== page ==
Paco Rabanne designer Julien Dossena explains why the new Paris might be the new New York

“There is no fight against what is new.” Blake Abbie interviews the designer for Document's Spring/Summer 2015 issue.

After having worked alongside Nicolas Ghesquière at Balenciaga, Julien Dossena began at Paco Rabanne shortly after he left the Kering-owned brand. Sharing a similar approach to futurism, Paco Rabanne was the perfect fit for the designer. And as creative director, Julien is reenvisioning the brand for a new generation—the girl of today.

Julien Dossena: At Paco Rabanne, we essentially had carte blanche to do what we wanted when I began at the house in 2013. We wanted to recreate the brand in a new direction. We had an idea of something really fresh and treated it like a new beginning. But then on the complete opposite end, we looked through the archives. And in our ‘laboratory,’ we looked at the core values, focusing on the radical and conceptual side. For a couturier, Paco Rabanne’s vision was extremely modern for the era. In France in the ’60s, there was a sort of cultural revolution—aesthetically and socially. And with the strikes in May 1968, there was a new generation of opinion leaders— in art, fashion, and music— who spoke to this a generation of creatives. We tried to find a balance between this conceptual and radical aesthetic with a wearabilty, for clothing that women can wear everyday.

Blake Abbie: Do you feel another global cultural change?

Julien: There’s definitely a complete cultural shift nowadays. There are connections between all parts of culture. In the past, people read and went to exhibitions to ‘culture’ themselves, but only some people knew about fashion—it wasn’t easy to follow. Now everyone has access. And in a way people react immediately—instinctively—because of the past references that flood our memories. People understand the codes of the house and can ‘re-ingest’ certain expectations. Now, things are much more open and democratic.

Blake: Maybe that’s the reason why sportswear is growing in popularity with many brands. You took Paco Rabanne, and changed the perception that for a French brand, a designer could only make beautiful chic clothing.

Julien: Exactly. It works really well and has been well received. It’s very accessible, which was our initial intention. There is an immediate response to this concept, from clients, from the press, and the Puig Group who bought the brand in 1969. We’re very happy about it, happy to have something that is ‘referenced’ but at the same time new and innovative. There is a new landscape of fashion in Paris—now for about a year—which for me is very much more interesting. It’s much more at ease.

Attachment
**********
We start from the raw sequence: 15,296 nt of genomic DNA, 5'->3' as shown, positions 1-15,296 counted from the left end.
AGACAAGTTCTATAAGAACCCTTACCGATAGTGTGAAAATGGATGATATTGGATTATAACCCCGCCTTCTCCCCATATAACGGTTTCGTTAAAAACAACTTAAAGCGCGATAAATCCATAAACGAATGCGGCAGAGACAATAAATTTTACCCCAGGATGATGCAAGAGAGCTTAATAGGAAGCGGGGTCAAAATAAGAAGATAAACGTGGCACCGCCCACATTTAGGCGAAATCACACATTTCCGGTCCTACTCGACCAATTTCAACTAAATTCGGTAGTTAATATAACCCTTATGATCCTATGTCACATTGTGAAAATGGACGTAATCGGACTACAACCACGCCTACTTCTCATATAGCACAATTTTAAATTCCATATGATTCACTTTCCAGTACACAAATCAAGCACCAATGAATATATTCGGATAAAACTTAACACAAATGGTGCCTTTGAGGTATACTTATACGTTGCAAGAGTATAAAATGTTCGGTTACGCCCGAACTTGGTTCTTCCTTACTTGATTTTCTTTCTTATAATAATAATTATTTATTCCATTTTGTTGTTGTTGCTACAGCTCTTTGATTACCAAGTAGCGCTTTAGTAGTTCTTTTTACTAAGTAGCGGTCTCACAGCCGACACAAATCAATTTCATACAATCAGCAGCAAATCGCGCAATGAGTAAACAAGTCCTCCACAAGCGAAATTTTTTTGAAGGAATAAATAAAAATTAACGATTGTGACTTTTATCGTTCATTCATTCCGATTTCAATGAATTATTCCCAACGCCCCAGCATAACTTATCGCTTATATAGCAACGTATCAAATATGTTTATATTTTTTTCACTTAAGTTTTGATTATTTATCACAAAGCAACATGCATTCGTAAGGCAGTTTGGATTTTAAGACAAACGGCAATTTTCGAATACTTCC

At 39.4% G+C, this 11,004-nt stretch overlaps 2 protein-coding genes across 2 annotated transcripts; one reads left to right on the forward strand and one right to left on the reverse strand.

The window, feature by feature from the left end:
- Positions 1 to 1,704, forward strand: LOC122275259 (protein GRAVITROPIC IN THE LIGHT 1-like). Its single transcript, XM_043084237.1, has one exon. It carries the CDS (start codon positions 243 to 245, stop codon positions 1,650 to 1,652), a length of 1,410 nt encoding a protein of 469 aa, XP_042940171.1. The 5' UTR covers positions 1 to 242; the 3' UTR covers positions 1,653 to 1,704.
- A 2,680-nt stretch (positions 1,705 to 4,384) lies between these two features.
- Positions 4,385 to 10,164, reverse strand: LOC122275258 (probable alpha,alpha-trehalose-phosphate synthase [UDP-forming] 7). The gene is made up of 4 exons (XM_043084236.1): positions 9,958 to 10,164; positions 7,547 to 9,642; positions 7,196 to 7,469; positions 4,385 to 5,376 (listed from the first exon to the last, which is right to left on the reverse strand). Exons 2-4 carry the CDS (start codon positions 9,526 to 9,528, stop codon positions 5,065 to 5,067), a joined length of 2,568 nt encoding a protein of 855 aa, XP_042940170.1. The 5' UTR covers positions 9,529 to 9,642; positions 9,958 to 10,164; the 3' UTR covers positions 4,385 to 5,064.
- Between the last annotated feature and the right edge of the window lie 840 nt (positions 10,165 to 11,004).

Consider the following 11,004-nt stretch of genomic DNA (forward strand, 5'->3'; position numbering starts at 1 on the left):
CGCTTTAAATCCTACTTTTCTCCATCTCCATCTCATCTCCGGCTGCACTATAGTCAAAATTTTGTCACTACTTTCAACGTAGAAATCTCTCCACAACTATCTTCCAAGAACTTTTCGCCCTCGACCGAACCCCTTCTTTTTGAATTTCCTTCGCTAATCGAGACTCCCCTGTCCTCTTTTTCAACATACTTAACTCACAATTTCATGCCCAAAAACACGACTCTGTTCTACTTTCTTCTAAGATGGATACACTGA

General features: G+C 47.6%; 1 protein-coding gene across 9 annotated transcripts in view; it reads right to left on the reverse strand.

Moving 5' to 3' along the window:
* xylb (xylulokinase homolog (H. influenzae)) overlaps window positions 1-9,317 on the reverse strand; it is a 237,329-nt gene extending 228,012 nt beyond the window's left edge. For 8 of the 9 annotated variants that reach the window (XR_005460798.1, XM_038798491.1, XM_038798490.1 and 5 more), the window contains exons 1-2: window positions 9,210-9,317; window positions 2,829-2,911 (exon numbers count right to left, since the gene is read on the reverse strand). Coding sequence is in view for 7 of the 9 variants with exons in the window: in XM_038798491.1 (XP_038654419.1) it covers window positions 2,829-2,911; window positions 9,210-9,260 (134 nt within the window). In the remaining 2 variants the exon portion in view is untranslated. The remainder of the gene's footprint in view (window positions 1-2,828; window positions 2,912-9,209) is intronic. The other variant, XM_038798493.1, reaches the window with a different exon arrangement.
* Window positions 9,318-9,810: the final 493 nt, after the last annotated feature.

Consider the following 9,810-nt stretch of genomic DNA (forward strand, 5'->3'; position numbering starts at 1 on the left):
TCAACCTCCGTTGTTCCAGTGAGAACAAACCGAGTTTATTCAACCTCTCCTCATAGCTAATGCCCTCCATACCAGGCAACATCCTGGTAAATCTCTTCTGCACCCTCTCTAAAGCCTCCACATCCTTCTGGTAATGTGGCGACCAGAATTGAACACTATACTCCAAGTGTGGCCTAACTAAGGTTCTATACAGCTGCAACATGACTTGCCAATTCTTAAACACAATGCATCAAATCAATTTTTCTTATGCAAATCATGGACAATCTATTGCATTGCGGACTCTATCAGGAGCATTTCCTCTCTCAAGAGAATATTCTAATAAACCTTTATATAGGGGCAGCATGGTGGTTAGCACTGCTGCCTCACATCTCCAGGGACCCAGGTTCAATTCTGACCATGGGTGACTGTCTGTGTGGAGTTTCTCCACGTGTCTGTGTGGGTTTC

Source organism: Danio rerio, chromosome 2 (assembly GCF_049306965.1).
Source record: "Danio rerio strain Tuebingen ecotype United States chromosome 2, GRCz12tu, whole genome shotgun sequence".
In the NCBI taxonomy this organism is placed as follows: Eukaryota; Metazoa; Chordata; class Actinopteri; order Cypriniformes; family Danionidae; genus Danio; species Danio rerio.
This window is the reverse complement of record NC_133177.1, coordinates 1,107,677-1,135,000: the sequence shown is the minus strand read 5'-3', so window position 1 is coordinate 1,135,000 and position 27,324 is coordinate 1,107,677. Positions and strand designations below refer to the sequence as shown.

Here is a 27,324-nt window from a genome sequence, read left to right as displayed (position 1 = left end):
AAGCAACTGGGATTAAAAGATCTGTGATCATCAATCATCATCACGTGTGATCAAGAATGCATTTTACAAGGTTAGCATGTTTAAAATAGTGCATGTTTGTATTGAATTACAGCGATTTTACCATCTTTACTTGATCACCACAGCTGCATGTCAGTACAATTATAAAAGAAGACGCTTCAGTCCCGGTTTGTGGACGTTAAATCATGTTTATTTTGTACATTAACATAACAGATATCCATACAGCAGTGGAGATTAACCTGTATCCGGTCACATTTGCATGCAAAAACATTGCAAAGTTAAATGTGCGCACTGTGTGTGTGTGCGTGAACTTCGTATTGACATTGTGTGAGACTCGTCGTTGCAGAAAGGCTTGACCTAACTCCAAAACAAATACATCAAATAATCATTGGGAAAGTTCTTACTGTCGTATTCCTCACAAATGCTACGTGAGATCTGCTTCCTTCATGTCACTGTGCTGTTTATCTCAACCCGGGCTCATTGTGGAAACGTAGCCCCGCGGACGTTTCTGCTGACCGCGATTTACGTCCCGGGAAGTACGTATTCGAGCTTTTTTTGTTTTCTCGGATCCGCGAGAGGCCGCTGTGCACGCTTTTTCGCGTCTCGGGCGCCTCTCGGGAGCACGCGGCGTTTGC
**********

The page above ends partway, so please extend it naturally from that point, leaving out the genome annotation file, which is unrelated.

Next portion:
Dress by Paco Rabanne.

Blake: And you were one of the first to make a change. It’s now been two and half years that you’ve been at Paco Rabanne.

Julien: At the beginning, I felt a little alone. But in the two years that have passed, everything has changed in Paris. At this time of globalization, it’s interesting to have a new opportunity to create a business model, a way to work, a way to sell, a way to communicate, and create strategies that open to new opportunities. It gives a new hope.

Blake: Is it important to work with the new creative generation of stylists, photographers, and models?

Julien: But I also want to work with people of older generations. I learn so much from their experience, from the pitfalls and problems they’ve encountered along their way. But when we speak of new ways to do things, people of my generation—stylists, photographers, even different newspapers and magazines—there is an instant understanding, communicating, and discovering. It comes very naturally and instinctively. There is no fight against what is new. There’s a new generation in Paris, whether in fashion, music industry, or even literature. I learn a lot from my friends who don’t work in fashion, the way they approach their own discipline. It’s dynamic. There are more and more models in Paris too. Ten years ago it was a nightmare to organize a shoot. But now more girls are coming to live here which is great for us. There’s definitely a shift between New York and Paris.

Blake: The definition of what French fashion is has changed.

Julien: The girl I want to dress is a girl from my life, a friend. That’s someone I can imagine in my clothes. She could leave a show and wear an outfit on the street and fit in. This is how I work. I want to make ‘living’ wardrobe for any woman— the girl of this generation.

This article originally appeared in Document’s Spring/Summer 2015 issue.

Model Laura Hagested at Scoop. Hairstylist Karin Bigler at Jed Root. Make Up William Bartel at Artlist Paris. Fashion Assistant Yaya Moo.